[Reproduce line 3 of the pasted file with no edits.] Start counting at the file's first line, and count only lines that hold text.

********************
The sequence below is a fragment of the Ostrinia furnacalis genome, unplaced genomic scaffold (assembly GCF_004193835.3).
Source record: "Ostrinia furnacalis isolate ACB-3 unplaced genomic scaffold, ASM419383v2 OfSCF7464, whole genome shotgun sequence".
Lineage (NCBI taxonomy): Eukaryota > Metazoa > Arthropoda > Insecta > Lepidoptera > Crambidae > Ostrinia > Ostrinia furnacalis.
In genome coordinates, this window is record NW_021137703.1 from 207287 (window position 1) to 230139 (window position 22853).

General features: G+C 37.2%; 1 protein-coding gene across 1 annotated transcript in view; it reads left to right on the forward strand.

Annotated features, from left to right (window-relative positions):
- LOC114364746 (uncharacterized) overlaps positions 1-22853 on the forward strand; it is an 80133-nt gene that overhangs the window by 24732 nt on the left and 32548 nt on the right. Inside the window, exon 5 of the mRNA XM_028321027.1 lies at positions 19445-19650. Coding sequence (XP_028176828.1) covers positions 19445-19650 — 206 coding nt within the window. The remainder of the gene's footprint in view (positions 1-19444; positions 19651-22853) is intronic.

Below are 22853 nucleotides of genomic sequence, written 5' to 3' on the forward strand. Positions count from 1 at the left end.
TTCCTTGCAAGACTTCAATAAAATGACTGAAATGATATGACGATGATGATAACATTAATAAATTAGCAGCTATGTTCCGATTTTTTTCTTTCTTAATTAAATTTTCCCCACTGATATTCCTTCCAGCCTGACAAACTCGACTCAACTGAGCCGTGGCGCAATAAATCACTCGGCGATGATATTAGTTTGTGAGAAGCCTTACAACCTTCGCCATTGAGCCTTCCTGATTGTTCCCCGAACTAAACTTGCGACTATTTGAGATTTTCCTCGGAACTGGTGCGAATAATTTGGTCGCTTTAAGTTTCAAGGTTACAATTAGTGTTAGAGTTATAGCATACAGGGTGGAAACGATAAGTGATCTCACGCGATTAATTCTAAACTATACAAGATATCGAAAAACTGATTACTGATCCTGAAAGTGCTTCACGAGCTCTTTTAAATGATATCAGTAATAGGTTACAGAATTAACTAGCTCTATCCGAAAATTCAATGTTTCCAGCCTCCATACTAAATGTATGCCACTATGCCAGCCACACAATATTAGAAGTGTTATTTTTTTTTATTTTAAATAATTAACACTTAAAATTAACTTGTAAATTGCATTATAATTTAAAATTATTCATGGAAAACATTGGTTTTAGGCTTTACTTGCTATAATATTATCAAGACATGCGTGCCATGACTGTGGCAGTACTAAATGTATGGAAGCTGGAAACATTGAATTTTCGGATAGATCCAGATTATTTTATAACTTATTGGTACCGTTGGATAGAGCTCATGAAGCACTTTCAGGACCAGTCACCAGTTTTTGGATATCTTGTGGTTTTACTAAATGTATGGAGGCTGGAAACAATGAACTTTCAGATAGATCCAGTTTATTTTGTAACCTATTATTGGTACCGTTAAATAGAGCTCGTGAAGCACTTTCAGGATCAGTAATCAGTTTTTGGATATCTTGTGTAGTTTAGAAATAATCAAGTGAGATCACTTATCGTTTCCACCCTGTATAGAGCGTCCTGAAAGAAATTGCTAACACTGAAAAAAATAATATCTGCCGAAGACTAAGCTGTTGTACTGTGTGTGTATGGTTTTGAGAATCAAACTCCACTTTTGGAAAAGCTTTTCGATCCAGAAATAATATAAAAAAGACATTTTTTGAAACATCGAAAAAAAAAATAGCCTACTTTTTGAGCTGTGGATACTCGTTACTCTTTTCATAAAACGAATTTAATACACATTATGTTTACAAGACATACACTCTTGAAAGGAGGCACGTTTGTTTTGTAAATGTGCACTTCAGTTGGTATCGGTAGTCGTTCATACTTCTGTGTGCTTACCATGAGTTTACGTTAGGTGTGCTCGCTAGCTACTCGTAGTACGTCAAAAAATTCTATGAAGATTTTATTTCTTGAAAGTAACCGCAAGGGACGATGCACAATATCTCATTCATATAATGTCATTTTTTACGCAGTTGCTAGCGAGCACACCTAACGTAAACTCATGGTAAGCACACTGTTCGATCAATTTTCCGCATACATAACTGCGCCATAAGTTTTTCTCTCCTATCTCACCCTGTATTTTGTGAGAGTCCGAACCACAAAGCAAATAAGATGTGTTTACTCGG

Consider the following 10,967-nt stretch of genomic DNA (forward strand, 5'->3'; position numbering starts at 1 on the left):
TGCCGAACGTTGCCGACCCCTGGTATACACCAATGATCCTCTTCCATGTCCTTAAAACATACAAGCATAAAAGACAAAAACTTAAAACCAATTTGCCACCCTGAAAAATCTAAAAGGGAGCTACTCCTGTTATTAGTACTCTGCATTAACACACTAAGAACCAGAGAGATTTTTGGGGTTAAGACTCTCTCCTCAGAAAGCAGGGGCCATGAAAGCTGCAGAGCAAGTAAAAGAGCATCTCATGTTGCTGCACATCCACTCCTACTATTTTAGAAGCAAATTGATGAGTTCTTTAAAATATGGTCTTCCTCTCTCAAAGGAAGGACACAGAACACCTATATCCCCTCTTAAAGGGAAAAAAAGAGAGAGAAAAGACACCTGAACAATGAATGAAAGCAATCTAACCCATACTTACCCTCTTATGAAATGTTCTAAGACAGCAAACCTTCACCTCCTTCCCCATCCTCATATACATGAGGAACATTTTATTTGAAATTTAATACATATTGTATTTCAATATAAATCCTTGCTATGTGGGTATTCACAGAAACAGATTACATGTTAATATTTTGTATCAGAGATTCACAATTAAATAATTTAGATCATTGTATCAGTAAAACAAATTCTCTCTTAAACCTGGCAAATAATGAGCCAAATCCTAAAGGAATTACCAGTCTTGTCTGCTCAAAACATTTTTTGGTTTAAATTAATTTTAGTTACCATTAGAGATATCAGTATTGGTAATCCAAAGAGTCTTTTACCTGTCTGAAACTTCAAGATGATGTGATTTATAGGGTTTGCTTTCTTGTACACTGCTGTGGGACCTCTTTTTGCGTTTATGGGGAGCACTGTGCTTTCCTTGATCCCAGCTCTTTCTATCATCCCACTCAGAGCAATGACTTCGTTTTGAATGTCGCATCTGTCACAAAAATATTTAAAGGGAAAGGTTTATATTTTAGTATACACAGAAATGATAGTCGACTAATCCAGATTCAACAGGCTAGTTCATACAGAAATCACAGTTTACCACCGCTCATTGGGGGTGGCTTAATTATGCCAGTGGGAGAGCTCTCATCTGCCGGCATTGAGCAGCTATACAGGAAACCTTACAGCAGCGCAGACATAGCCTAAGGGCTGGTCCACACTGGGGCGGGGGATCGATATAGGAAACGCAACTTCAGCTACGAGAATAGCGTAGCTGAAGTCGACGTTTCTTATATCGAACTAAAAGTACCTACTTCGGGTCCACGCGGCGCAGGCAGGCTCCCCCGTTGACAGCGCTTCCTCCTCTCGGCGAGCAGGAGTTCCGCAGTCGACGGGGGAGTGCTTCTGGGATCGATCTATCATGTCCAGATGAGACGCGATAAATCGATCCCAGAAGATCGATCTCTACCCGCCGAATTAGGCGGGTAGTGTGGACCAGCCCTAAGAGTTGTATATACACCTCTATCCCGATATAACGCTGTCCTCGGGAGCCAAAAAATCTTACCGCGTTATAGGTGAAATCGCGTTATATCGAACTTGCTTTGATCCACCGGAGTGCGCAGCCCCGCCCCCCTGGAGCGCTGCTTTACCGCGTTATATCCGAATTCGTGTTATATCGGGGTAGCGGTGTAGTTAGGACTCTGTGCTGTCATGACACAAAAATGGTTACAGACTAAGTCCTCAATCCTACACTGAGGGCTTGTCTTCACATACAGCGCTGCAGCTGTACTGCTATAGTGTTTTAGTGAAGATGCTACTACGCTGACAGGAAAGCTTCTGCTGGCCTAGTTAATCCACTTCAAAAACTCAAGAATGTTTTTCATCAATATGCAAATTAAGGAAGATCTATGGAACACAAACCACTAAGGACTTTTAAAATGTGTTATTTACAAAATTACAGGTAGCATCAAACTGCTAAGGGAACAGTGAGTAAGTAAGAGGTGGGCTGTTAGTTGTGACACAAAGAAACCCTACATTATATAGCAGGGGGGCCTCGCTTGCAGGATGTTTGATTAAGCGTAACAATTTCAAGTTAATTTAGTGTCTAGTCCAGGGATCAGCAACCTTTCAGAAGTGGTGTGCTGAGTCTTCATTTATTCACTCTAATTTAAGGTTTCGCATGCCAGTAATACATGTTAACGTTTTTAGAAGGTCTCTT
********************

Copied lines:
Lineage (NCBI taxonomy): Eukaryota > Metazoa > Arthropoda > Insecta > Lepidoptera > Crambidae > Ostrinia > Ostrinia furnacalis.